Gemma Sutton makes Charity likeable and needy. Her chance encounter with smooth actor Vittorio (Elliot Harper) leaves her starstruck when he takes her to a posh club than back to his pad (If My Friends Could See Me Now). Determined to better herself she meets Oscar (a strong performance from Alex Cardall) who becomes the love of her life and gives her the opportunity to leave her pessimistic co-workers.
Director Paul Hart’s production is full of energy, enhanced by the music and the exciting lighting on the gaudy set with its movable see-through mirrors. It’s a fun show with some well-known songs and a well-coordinated set of actors and musicians, but it didn’t excite me.
Review from the Newbury Weekly News.
Life's sweet at the 'mill
Pizazz and poignance… Paul Hart's Charity revival has both
Sweet Charity, at The Watermill, Bagnor, until Saturday, September 15
Think Big Spender, Rhythm of Life, If My Friends Could See Me Now. There isn't a dull moment in this sparkling summer musical.
Originally conceived, staged and choreographed by Bob Fosse for the Broadway production, choreographer Tom Jackson Greaves achieves the seemingly impossible at The Watermill with 13 actor/musicians, often all on stage together, bringing a riotously glorious exuberance to the songs written by Cy Coleman and Dorothy Fields.
The story, written by Neil Simon, follows Charity Hope Valentine's hankering for love and to leave her job as a dance hostess in the downtown Fandango Ballroom. She frequently believes she has found Mr Right, only to be disappointed and it is not until she gets stuck in a lift with the geeky Oscar Lindquist (Alex Cardall), a man to whom purity is all, that it seems her luck has changed – as long as he doesn't know about her job.
Then, oh joy, he tells her he knows what she is and it doesn't matter. All is set fair, her boss Herman (Samuel Morgan-Grahame) sings a superb I Love To Cry at Weddings and a happy ending should be in sight.
Gemma Sutton brings Charity to vivid life as a likeable feisty yet vulnerable character alternating between pathos with Where Am I Going and delirious happiness – I'm a Brass Band – backed up by her dance hostess friends, among them Nickie and Carmen (Nicola Bryan) who try to make her face the truth about men.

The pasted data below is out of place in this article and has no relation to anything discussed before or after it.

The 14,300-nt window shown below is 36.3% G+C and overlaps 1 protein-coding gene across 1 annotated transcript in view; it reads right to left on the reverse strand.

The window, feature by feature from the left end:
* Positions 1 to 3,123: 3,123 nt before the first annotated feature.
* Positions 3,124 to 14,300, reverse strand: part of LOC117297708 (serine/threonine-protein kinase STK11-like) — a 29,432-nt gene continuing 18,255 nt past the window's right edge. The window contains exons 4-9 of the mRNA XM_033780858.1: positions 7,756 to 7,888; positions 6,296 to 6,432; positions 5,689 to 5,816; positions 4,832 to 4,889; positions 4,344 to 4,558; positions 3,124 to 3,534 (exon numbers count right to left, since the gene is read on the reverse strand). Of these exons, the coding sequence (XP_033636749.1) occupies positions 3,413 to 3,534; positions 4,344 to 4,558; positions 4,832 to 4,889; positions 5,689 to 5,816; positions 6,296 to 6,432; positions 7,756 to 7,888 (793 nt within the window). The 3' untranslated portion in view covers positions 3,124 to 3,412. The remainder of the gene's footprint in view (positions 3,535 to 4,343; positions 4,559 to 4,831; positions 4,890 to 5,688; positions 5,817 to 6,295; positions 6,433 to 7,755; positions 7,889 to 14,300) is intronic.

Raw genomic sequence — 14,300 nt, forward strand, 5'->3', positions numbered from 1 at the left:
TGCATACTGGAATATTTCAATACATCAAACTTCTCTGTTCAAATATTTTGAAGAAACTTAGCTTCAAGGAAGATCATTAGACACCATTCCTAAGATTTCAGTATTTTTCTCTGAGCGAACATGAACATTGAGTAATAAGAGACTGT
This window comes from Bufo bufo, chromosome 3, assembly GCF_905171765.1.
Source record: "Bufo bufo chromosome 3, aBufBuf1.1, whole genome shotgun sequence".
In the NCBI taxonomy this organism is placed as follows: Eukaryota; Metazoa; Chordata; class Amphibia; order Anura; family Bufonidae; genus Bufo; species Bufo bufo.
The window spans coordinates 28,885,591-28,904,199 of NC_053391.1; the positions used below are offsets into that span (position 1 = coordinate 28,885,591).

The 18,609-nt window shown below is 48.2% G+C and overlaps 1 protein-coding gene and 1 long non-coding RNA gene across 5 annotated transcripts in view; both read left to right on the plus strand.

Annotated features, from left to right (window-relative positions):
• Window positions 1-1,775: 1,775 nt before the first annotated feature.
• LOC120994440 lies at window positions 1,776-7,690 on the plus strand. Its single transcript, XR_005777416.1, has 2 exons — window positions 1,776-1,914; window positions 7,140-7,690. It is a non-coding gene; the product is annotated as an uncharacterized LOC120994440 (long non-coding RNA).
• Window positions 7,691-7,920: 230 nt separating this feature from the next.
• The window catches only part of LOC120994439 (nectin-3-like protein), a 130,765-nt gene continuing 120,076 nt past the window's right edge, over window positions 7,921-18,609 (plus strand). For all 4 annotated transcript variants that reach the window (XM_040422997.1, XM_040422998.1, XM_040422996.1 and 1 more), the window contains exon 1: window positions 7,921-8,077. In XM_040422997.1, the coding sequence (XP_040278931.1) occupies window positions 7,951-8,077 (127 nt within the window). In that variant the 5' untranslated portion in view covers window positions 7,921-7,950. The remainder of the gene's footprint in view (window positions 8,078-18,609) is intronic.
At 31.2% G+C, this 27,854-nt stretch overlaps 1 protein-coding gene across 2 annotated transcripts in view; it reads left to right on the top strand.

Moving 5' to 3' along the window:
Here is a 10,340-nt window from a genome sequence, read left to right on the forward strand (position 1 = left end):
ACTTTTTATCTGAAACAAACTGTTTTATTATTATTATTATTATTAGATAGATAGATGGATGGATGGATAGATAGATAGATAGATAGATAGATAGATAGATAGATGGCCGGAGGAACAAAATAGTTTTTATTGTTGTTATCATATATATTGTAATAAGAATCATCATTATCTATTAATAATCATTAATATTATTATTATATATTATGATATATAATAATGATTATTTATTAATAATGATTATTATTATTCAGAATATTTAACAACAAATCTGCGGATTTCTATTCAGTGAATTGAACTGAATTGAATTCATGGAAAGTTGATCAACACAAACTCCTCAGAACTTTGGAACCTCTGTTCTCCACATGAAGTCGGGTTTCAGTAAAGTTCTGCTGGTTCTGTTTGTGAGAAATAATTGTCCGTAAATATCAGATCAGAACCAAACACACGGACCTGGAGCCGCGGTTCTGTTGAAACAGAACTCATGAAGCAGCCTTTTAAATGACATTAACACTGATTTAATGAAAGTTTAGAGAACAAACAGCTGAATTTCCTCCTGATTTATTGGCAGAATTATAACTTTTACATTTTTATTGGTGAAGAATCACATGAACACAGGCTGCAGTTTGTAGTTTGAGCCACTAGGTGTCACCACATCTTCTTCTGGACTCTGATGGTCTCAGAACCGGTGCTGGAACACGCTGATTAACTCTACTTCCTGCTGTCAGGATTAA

Here, and throughout, there are delicious snippets of humour.
Early in the production the audience realise what lies ahead as Nickie (an outstanding performance from Vivien Carter) leads the girls in the dynamic, pulsating, provocative Big Spender. You will never forget it. Nor will you forget other dance numbers in which the lads join the girls and the stage, backed by two moveable mirrors, becomes a whirlpool of colour, music and action.
Although it is undoubtedly the girls who steal the show, they are backed up by strong performances from the men, including Elliot Harper as Italian heartthrob Vittorio Vidal and Tomi Ogbaro (Daddy).
It's good to have Sarah Travis back supervising the music with co-orchestrator and musical director Charlie Inglis, working with these brilliant actor/musicians to bring Charity's story to life.
Director Paul Hart has provided his audiences with a thrilling, colourful, exciting and, in the end, after all the pizazz, heartrending evening.
There are reviews from WhatsOnStage ("Paul Hart's thrilling ensemble of 13 actor/musicians is brassy in more ways than one, but they bring out the musical's unsettling undertones... finds the pathos behind the front – yet it's still as cool as it is hot" - 4 stars), The Stage ("valiant updating of a classic Broadway musical that may set the tone for future productions" - 4 stars), Pocketsize Theatre ("an extraordinarily talented cast of thirteen actor-musicians. It is sexy, energetic and great fun... another huge success which sends you home humming the tunes" - 5 stars).
There's an interesting article...
... by Tei Williams about the process in staging a Watermill production, from choosing the play through to the opening night. It's here.
Reviews in the Archive
Jerusalem (June 2018)
A Midsummer Night’s Dream (May 2018)
Burke and Hare (April 2018 and on tour)
The Rivals (March 2018)
Teddy (January 2018)
The Borrowers (November 2017)
Under Milk Wood (October 2017)
Loot (September 2017)
The Picture of Dorian Gray (September 2017 and on tour)
A Little Night Music (July 2017)
All at Sea! (July 2017)
The Miller's Child (July 2017)
Nesting (July 2017 and on tour)
House and Garden (May 2017)
Twelfth Night (April 2017)
Faust x2 (March 2017)
Murder For Two (January 2017)
Sleeping Beauty (November 2016)
Frankenstein (October 2016)
The Wipers Times (September 2016)
Crazy For You (July 2016)
Watership Down (June 2016)
Untold Stories (May 2016)
One Million Tiny Plays About Britain (April 2016 and on tour)
Romeo and Juliet (February 2016)
Tell Me on a Sunday (January 2016)
Alice in Wonderland (November 2015)